Coca-Cola CEO: Digital and data driving new approach to business in Asia

By Lester Wan contact

- Last updated on GMT

Coca-Cola CEO James Quincey said the strong development in Asia’s beverage industry was driven by “rapid and exponential growth of digital technologies”. ©ConsumerGoodsForum
Coca-Cola CEO James Quincey said the strong development in Asia’s beverage industry was driven by “rapid and exponential growth of digital technologies”. ©ConsumerGoodsForum
Coca-Cola CEO James Quincey has revealed the firm’s Asia strategy now hinges on being “within a click’s reach of desire” due to the region’s soaring mobile and digital use.

The new catchphrase is a variation of a mantra from “quasi-founder”​ and long-time president of Coca-Cola, Robert Woodruff, who had coined the phrase about putting Coca-Cola “within an arm’s reach of desire”​.

Quincey declared that the strong development in Asia’s beverage industry was driven by “rapid and exponential growth of digital technologies”​ in the region.

He said the rate of mobile-only users in China is four times that of in the US.

“The online-to-offline meals market in China is US$30bn — the size of the entire restaurant industry in Italy,” ​Quincey said at the recent Consumer Goods Forum in Singapore.

“This digital revolution is transforming many aspects of our business.”

One aspect they are seeing is the “exponential rise​” of raw data, which helps to give them the opportunity to glean insights.

Data and consumer touchpoints

Quincey shared what these new insights mean for “building and renewing great brands”​, from the model of Coca-Cola’s strategy.

“The digital age rewrites what we will be able to do,” ​he said.

Blockchain technology is creating greater certainty of the firm’s supply chains, the purity of ingredients and the standard practices of suppliers, while digital marketing is creating new points of connection with consumers and further growing opportunities.

“Digital gives consumers another way to express their choice, and another way to meet their needs,” ​he said.

“We know where the consumer is, we know where they’re going. We think about how we can be a part of their lives, how we can make sure it’s not just the brand they love but the package size, the way they want it, how personalised would it be, how it will come…”

He said Coca-Cola has taken a very aggressive approach to this challenge in the past three years, with a strategy focused on a consumer-centric portfolio.

Consumer-centric channels

Implicit in that strategy is that everything starts with understanding their consumers.

“We need to listen to them carefully and learn about what beverages people want delivered, what benefits they want through their beverages, what they want in packaging, in value and more,”​ said Quincey.

This includes listening to consumer preferences and concerns about health and wellness, nutrition, their focus on energy or desire for indulgence, or a pick-me-up.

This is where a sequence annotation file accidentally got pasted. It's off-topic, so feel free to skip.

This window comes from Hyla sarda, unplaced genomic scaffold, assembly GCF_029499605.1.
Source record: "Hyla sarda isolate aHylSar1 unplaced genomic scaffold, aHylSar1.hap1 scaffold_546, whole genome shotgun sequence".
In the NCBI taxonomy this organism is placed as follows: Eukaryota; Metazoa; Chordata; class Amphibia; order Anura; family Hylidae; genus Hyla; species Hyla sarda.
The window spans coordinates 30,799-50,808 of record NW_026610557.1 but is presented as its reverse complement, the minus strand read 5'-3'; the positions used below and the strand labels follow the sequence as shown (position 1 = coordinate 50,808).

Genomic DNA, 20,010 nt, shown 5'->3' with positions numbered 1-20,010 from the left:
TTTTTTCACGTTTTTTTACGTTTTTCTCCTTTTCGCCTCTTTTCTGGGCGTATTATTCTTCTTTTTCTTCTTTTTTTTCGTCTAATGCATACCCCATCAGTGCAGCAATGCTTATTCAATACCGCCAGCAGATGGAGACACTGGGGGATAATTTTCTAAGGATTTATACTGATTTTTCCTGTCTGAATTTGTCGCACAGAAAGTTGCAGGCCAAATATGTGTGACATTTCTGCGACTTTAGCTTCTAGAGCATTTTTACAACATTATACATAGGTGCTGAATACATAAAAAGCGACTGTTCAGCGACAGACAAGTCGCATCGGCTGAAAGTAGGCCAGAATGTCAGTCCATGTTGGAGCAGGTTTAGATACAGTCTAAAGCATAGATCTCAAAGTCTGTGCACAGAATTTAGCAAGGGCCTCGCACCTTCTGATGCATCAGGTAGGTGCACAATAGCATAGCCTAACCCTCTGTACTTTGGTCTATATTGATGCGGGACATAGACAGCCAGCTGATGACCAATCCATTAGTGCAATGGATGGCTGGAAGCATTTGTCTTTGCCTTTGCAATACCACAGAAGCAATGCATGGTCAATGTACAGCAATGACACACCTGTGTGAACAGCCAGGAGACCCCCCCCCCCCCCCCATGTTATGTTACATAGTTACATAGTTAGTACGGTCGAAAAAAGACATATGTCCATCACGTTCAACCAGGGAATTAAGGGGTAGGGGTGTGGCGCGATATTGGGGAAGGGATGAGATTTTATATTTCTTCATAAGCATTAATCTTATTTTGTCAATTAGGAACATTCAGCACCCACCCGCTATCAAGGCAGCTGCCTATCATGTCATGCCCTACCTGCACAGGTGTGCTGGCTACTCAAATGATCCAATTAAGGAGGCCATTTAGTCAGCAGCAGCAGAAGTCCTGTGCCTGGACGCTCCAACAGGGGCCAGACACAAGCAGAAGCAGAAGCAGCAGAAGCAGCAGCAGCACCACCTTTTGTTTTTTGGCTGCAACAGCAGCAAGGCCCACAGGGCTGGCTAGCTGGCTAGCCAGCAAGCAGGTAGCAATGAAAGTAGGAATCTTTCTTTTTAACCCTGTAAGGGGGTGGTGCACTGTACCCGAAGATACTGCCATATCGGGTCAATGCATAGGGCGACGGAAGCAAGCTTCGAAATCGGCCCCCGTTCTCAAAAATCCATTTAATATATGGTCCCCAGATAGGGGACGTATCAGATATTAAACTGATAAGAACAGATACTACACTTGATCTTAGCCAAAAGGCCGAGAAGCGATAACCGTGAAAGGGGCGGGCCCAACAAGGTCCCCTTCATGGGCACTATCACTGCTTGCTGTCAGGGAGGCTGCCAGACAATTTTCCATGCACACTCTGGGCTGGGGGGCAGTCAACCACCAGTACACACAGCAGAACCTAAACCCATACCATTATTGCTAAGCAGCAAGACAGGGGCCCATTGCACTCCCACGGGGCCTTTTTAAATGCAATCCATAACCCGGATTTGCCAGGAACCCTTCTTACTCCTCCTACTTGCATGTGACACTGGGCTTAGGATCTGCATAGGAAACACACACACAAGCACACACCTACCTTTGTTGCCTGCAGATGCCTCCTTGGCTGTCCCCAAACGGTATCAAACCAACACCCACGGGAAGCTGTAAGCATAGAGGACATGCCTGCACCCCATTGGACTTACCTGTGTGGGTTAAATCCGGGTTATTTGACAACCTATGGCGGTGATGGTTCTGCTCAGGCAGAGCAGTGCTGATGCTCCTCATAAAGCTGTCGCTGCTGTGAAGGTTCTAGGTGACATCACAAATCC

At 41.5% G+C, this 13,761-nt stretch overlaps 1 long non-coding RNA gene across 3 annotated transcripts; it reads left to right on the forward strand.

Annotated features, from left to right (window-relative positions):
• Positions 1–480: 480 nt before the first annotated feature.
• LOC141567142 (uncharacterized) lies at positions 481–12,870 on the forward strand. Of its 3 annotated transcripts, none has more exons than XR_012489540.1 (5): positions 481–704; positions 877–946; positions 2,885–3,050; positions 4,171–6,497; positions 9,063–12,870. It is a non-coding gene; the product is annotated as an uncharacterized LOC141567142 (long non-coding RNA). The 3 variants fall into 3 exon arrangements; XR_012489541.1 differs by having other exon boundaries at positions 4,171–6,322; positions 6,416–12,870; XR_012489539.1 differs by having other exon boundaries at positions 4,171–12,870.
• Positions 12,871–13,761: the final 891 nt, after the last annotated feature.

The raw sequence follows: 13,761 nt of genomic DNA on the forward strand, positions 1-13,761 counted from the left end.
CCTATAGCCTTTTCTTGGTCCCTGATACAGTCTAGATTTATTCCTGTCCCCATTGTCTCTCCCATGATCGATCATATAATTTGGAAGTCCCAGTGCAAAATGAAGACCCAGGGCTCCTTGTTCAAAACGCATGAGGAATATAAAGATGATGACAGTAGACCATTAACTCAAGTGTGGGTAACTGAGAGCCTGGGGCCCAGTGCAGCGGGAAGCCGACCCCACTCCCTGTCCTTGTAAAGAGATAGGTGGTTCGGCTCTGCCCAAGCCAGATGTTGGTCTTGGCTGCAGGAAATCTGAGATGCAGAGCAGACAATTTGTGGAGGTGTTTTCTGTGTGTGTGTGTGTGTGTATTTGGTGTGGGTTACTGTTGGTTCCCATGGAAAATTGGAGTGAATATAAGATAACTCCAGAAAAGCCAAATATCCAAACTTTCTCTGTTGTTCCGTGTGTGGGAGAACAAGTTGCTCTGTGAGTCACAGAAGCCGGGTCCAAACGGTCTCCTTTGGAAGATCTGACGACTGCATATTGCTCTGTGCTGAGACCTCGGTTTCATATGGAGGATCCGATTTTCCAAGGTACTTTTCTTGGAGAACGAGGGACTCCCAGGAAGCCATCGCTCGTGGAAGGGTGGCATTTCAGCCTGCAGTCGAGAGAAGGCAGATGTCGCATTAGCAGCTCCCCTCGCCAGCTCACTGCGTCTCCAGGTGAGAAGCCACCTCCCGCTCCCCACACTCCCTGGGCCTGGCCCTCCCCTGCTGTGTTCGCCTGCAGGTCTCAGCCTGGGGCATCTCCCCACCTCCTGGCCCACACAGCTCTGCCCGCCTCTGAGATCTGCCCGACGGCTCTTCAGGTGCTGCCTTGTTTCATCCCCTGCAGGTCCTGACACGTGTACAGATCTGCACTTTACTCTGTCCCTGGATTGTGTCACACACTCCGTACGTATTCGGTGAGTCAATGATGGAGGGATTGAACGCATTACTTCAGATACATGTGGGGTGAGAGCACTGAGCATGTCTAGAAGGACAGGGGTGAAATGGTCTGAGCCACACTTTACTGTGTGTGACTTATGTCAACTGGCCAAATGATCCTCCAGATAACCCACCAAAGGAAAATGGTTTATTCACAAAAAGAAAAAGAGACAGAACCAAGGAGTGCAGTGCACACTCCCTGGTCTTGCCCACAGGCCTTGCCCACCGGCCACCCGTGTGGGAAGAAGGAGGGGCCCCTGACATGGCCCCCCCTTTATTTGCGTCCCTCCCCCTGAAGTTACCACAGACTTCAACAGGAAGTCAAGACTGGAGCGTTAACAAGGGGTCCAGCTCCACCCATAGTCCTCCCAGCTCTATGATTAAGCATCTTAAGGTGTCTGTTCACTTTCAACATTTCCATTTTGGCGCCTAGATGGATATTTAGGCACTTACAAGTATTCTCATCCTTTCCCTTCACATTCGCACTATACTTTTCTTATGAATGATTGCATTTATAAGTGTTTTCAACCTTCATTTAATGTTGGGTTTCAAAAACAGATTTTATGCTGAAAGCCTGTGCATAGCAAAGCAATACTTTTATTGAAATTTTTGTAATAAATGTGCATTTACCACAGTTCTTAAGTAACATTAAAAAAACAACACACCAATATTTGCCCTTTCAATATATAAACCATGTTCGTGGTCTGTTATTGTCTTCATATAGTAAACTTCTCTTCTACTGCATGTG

Moreover, while the digital revolution has allowed the building of virtual conversations, it is essential to build “the foundation of strengths”​ in the physical marketplace.

“Online brands need a physical presence, as much as traditional brands need a strong digital presence. We need to be where people are — that’s omni-channel,” ​he said.

Firms also need to evolve their product portfolio.

While Coca-Cola had one product for a large part of its history, it has evolved over the last decade, relooked at its portfolio and “married the idea of what’s the beverage and what’s the drinking moment” ​— whether sparkling, hydration, brewed teas and coffees, juice, dairy, and energy.

“The explosion of categories to meet consumers’ needs is ever-increasing, and we’re going to participate in each of these categories, in each of those types of beverages, and build our portfolio accordingly, so we can become a total beverage company,”​ said Quincey.

In that vein, Coca-Cola recently launched its first alcoholic beverage product​, in Japan, Lemon-Do.

Coca-Cola Japan is already renowned for its innovation, having also recently launched Coca-Cola Clear​, a colourless zero-calorie drink, as well as Coca-Cola Frozen Lemon​, the first-ever ready-to-drink frozen beverage.

World without waste

Quincey said consumers in this digital age will hold them to a higher account.

“We’ve embraced the belief that our place in the world depends on the health of the world,” ​he said.

Aside from the goal announced earlier this year to collect every bottle or can sold by 2030, the firm says it is also working to make all its packaging recyclable as well increase the use of recyclable materials.

Furthermore, the company replenishes 115% of the water used in making its products. The goal was 100% by 2020 but it had achieved this five years ahead of schedule.

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